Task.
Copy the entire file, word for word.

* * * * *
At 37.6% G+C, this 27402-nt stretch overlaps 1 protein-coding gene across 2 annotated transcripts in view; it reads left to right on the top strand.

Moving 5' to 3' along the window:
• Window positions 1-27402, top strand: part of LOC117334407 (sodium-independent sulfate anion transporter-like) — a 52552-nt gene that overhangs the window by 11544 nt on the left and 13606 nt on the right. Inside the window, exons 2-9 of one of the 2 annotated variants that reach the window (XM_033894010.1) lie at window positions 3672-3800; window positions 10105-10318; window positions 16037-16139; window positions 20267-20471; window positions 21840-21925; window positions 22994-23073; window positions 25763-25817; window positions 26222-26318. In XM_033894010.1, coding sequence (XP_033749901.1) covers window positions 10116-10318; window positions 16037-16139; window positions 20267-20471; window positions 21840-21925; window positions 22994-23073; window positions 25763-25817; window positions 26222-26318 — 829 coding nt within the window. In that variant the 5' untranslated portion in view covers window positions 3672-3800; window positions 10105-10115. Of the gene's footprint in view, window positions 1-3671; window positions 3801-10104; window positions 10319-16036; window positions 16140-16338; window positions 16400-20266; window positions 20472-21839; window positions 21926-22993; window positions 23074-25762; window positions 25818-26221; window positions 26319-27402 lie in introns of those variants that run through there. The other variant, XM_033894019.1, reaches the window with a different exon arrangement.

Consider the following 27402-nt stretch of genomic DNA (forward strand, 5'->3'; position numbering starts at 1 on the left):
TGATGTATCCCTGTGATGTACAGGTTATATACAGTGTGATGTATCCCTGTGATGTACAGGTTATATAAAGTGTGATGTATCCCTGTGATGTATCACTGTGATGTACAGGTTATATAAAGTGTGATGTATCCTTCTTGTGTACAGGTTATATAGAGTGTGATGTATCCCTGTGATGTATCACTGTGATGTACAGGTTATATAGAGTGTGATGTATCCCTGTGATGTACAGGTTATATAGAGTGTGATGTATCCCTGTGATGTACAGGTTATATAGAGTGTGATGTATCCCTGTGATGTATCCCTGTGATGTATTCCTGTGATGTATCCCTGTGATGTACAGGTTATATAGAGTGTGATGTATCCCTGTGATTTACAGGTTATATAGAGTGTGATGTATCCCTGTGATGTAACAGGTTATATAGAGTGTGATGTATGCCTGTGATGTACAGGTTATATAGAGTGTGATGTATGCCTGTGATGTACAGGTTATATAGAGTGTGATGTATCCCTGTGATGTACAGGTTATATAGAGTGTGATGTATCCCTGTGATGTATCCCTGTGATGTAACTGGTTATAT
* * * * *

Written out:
At 37.6% G+C, this 27402-nt stretch overlaps 1 protein-coding gene across 2 annotated transcripts in view; it reads left to right on the top strand.

Moving 5' to 3' along the window:
• Window positions 1-27402, top strand: part of LOC117334407 (sodium-independent sulfate anion transporter-like) — a 52552-nt gene that overhangs the window by 11544 nt on the left and 13606 nt on the right. Inside the window, exons 2-9 of one of the 2 annotated variants that reach the window (XM_033894010.1) lie at window positions 3672-3800; window positions 10105-10318; window positions 16037-16139; window positions 20267-20471; window positions 21840-21925; window positions 22994-23073; window positions 25763-25817; window positions 26222-26318. In XM_033894010.1, coding sequence (XP_033749901.1) covers window positions 10116-10318; window positions 16037-16139; window positions 20267-20471; window positions 21840-21925; window positions 22994-23073; window positions 25763-25817; window positions 26222-26318 — 829 coding nt within the window. In that variant the 5' untranslated portion in view covers window positions 3672-3800; window positions 10105-10115. Of the gene's footprint in view, window positions 1-3671; window positions 3801-10104; window positions 10319-16036; window positions 16140-16338; window positions 16400-20266; window positions 20472-21839; window positions 21926-22993; window positions 23074-25762; window positions 25818-26221; window positions 26319-27402 lie in introns of those variants that run through there. The other variant, XM_033894019.1, reaches the window with a different exon arrangement.

Consider the following 27402-nt stretch of genomic DNA (forward strand, 5'->3'; position numbering starts at 1 on the left):
TGATGTATCCCTGTGATGTACAGGTTATATACAGTGTGATGTATCCCTGTGATGTACAGGTTATATAAAGTGTGATGTATCCCTGTGATGTATCACTGTGATGTACAGGTTATATAAAGTGTGATGTATCCTTCTTGTGTACAGGTTATATAGAGTGTGATGTATCCCTGTGATGTATCACTGTGATGTACAGGTTATATAGAGTGTGATGTATCCCTGTGATGTACAGGTTATATAGAGTGTGATGTATCCCTGTGATGTACAGGTTATATAGAGTGTGATGTATCCCTGTGATGTATCCCTGTGATGTATTCCTGTGATGTATCCCTGTGATGTACAGGTTATATAGAGTGTGATGTATCCCTGTGATTTACAGGTTATATAGAGTGTGATGTATCCCTGTGATGTAACAGGTTATATAGAGTGTGATGTATGCCTGTGATGTACAGGTTATATAGAGTGTGATGTATGCCTGTGATGTACAGGTTATATAGAGTGTGATGTATCCCTGTGATGTACAGGTTATATAGAGTGTGATGTATCCCTGTGATGTATCCCTGTGATGTAACTGGTTATAT